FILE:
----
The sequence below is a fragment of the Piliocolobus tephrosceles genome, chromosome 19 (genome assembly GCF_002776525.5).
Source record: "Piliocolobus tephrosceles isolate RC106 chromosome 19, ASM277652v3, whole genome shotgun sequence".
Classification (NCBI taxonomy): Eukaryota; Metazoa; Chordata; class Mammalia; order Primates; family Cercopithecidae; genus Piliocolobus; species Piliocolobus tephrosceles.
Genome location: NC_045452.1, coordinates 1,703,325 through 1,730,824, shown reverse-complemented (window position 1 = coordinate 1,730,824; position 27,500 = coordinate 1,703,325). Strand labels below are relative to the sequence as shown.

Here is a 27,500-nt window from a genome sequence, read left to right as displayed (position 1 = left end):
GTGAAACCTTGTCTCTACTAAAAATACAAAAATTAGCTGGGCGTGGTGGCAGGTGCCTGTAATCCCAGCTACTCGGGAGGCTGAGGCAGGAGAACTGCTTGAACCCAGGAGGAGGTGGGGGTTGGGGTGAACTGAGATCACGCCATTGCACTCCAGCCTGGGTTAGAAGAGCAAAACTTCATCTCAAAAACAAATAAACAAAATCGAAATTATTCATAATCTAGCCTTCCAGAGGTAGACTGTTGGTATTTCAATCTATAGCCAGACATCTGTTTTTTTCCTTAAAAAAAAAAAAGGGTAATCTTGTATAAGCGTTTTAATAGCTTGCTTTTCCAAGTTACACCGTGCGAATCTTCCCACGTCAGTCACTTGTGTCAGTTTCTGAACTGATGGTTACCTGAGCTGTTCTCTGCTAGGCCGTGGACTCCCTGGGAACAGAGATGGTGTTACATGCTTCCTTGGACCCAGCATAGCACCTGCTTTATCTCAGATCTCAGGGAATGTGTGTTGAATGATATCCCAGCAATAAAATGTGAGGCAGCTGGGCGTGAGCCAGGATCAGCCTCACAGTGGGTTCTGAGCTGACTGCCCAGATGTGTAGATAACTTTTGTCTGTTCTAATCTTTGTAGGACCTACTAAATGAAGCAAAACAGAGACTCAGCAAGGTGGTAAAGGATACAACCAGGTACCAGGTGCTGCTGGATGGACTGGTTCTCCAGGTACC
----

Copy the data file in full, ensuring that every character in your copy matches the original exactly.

The sequence below is a fragment of the Piliocolobus tephrosceles genome, chromosome 19 (genome assembly GCF_002776525.5).
Source record: "Piliocolobus tephrosceles isolate RC106 chromosome 19, ASM277652v3, whole genome shotgun sequence".
Classification (NCBI taxonomy): Eukaryota; Metazoa; Chordata; class Mammalia; order Primates; family Cercopithecidae; genus Piliocolobus; species Piliocolobus tephrosceles.
Genome location: NC_045452.1, coordinates 1,703,325 through 1,730,824, shown reverse-complemented (window position 1 = coordinate 1,730,824; position 27,500 = coordinate 1,703,325). Strand labels below are relative to the sequence as shown.

Here is a 27,500-nt window from a genome sequence, read left to right as displayed (position 1 = left end):
GTGAAACCTTGTCTCTACTAAAAATACAAAAATTAGCTGGGCGTGGTGGCAGGTGCCTGTAATCCCAGCTACTCGGGAGGCTGAGGCAGGAGAACTGCTTGAACCCAGGAGGAGGTGGGGGTTGGGGTGAACTGAGATCACGCCATTGCACTCCAGCCTGGGTTAGAAGAGCAAAACTTCATCTCAAAAACAAATAAACAAAATCGAAATTATTCATAATCTAGCCTTCCAGAGGTAGACTGTTGGTATTTCAATCTATAGCCAGACATCTGTTTTTTTCCTTAAAAAAAAAAAAGGGTAATCTTGTATAAGCGTTTTAATAGCTTGCTTTTCCAAGTTACACCGTGCGAATCTTCCCACGTCAGTCACTTGTGTCAGTTTCTGAACTGATGGTTACCTGAGCTGTTCTCTGCTAGGCCGTGGACTCCCTGGGAACAGAGATGGTGTTACATGCTTCCTTGGACCCAGCATAGCACCTGCTTTATCTCAGATCTCAGGGAATGTGTGTTGAATGATATCCCAGCAATAAAATGTGAGGCAGCTGGGCGTGAGCCAGGATCAGCCTCACAGTGGGTTCTGAGCTGACTGCCCAGATGTGTAGATAACTTTTGTCTGTTCTAATCTTTGTAGGACCTACTAAATGAAGCAAAACAGAGACTCAGCAAGGTGGTAAAGGATACAACCAGGTACCAGGTGCTGCTGGATGGACTGGTTCTCCAGGTACC